A legacy of speakeasies in Binghamton

BINGHAMTON (WBNG) — In 1918, the town of Binghamton dried up. This meant that there was no sale, consumption or production of alcohol in the area. If the date seems irrelevant to the national timeline of history, it is. The municipality made this decision two years before the rest of the nation entered prohibition.

“A lot of taverns, bars and manufacturers had to decide what to do. And it turns out that a lot of them decide to go ahead and keep doing what they do, but in secret, in order to hope that they don’t get caught,” said Broome County historian Roger Luther.

In fact, according to Luther, the decision to ban alcohol would have exactly the opposite effect.

“In 1922, there were more sources of alcohol in Binghamton than there were before Prohibition began,” he said. Although he continued, this did not stop law enforcement: “In 1921, probably every day, raids were taking place. There were arrests and in the early 1920s half of the arrests were for public drunkenness in Binghamton.”

In those days, owning and operating a business was dangerous.

However, according to Luther, many were still participating, including a family of Slovak immigrants. Both parents were Stephen and Mary Merlack, they raised two daughters.

“In 1916 they bought their own business and what they bought was the place on Main Street; 176 Main St. (Binghamton), and decided to run it as a tavern and hotel which they called the Turf Exchange Hotel,” Luther said.

The business was a successful one until 1918 when the Merlacks had to decide what their future would look like.

“They decided to continue, like most other places. They found a way not to get caught. They had an underground vault right next to the building, and then they made a secret underground passage leading from the vault to the cellar of the tavern,” the historian said.

Just two years after Prohibition, Stephen Merlack passed away, leaving his wife not only a widow, but also a single mother.

“Now Mary is trying to raise two little girls on her own, and the hotel part of the business was next to nothing, all the money came from the tavern. Of course it was illegal, but she decided to go ahead and go with it,” he said.

Wanting to provide for her children, she decided to do whatever it took to keep the money flowing, even if it meant dangerous situations.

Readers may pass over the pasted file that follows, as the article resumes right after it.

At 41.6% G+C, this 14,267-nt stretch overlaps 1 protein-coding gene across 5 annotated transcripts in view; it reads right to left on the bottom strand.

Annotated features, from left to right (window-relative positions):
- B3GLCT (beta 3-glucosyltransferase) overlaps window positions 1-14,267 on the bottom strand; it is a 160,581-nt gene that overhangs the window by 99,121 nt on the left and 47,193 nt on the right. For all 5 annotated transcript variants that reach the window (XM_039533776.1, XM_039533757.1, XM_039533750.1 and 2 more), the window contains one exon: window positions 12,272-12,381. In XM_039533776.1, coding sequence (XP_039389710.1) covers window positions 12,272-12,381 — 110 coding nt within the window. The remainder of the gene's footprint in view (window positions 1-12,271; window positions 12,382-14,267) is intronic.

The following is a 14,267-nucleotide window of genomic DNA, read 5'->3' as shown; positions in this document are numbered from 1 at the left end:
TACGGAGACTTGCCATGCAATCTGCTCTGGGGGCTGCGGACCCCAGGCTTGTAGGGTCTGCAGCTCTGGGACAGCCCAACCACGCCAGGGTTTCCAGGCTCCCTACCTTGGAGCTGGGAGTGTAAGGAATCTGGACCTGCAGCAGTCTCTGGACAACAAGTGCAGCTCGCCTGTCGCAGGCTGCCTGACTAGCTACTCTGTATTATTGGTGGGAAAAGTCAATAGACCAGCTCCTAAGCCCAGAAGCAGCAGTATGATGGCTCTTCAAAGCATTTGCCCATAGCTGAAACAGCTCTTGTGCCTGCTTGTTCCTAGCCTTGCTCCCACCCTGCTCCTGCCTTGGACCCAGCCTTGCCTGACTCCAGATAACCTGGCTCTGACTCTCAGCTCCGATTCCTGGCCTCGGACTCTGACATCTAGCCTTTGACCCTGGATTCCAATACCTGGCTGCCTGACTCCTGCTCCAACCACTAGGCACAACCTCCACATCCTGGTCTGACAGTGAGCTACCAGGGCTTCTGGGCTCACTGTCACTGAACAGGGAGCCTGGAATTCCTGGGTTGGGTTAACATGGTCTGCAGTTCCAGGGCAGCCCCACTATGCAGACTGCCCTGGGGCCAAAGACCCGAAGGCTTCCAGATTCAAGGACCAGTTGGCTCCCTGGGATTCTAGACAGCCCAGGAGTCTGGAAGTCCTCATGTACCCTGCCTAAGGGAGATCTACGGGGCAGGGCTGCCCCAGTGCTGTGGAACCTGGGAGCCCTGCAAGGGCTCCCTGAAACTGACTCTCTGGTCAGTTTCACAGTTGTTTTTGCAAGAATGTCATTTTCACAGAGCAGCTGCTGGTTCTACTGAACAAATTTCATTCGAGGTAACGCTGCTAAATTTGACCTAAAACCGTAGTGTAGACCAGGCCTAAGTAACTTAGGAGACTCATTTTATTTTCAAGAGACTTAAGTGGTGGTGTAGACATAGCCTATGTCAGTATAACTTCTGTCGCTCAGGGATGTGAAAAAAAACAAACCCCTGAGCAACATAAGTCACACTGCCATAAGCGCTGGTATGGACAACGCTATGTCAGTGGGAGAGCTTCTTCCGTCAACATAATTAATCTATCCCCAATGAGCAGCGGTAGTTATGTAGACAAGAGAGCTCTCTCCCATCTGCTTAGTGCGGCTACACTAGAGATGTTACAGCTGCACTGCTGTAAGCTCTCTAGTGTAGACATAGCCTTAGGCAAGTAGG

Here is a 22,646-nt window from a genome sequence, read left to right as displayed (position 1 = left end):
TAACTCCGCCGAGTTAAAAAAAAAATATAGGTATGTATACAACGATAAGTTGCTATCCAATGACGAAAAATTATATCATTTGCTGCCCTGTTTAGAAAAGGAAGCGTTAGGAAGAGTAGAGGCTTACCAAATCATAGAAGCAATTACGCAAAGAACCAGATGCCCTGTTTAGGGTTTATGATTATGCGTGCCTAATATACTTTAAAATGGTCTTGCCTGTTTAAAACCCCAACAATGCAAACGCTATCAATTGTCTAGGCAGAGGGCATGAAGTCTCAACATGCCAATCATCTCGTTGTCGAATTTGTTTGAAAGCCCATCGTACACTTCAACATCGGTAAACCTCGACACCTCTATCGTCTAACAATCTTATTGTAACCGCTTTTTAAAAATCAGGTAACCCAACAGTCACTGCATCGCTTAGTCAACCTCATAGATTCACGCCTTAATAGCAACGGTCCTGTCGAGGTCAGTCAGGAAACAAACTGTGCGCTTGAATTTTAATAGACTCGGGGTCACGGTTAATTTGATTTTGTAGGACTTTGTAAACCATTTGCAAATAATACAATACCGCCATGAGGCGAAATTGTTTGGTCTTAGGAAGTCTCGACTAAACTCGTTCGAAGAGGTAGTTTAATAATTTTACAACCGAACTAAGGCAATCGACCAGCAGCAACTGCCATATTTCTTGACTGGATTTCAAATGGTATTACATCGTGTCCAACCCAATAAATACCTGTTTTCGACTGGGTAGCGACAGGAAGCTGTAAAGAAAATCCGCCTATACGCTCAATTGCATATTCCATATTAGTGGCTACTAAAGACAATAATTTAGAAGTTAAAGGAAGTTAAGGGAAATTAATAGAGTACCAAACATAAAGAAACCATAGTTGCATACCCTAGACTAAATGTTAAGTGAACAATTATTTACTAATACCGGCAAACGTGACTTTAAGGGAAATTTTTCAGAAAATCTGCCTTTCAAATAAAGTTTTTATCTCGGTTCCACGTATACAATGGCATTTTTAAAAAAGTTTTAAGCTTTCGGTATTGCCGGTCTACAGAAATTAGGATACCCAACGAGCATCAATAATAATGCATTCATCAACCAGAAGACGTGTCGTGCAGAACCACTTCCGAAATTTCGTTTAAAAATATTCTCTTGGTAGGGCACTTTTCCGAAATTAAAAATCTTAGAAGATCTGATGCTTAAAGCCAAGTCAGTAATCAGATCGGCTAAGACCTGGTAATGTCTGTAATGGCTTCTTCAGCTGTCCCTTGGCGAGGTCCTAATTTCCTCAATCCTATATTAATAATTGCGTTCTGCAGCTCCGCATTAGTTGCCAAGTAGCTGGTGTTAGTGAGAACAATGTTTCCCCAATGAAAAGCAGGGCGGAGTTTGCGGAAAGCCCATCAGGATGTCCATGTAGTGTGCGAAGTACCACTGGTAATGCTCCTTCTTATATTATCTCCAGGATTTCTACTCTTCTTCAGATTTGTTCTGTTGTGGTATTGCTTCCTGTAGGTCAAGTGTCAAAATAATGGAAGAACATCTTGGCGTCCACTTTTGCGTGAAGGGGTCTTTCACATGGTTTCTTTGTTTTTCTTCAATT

“She would cross the border, load her car with booze and so on and the way the story unfolds great all that liquor behind the front seat of the car and cover her with blankets and then she would take her three year old – my old girl and put her on top of it all. The girl would pretend to be asleep and then they could drive across the border and pass the border guard without being searched, because who wants to disturb a sleeping three-year-old girl? said Luther.

According to the historian, Mary Merlack ran the bar until the end of Prohibition.

“She had to earn a living, and earning a living at that time was difficult. Not only making a living, but supporting her two little girls so that she is, by today’s definition, you would call her a bold woman, she definitely strikes me as a bold woman”.

After alcohol was legalized again, Mary sealed the safe and continued to run the business as a tavern. However, the story of a speakeasy in Binghamton does not end with the completion of Prohibition. More than 100 years later, Alise Willerton looked at an empty space on State Street and transformed it into what is now called “205 Dry”.

“All my inspiration comes from this ladder that was here when I bought the building, so everything was kind of inspired by this ladder behind there,” Willerton said.

The business owner says hearing Mary’s story is something that inspires him now.

“For her to do this in the 1920s, it’s crazy, it’s super inspiring and I’m honored to even love being part of history with her. // I’m a mom like her, a direct path I’m sure a lot of my struggles were the same as hers, so yeah, that’s a super inspirational story,” she said.

As a business owner, Willterton said she felt there was still a stigma against women in business.

“I just felt like I wasn’t really taken seriously at the time. I feel like a lot of women might struggle with that, I think it’s changed and evolved a lot over the years, but certainly in my youth, I just felt a bit intimidated,” Willerton said.

Through Alise Willerton’s vision, the city of Binghamton is able to take a look back, into the Mary Merlack era, into how a speakeasy was supposed to sound, look and taste of the 1920s .

“I tried to make it as authentic as possible. I’m very aware of temperature, music volume, lighting, candles. I mean most of the bars you go to don’t have flowers and candles on every table, the details are all very important to me. When I was decorating obviously, I was doing a lot of antique shopping. I really love decorating with pieces that were important to other people you know at the time, so there’s a lot of authentic pieces from the early 1900s that are here and a lot of great people when we open have dropped off their grandmother’s chain-link purse and we have an old license plate, so we have so many old genuine parts that make the vibe happen here,” she said.

The building in which Merlack’s “Turf Exchange Hotel” existed still stands today and is in the former “Cyber ​​Face West” building. 205 Dry continues to operate and serve customers in Binghamton’s downtown arts district, it’s open to the public…that is, if you can find it!

Joshua B. Speller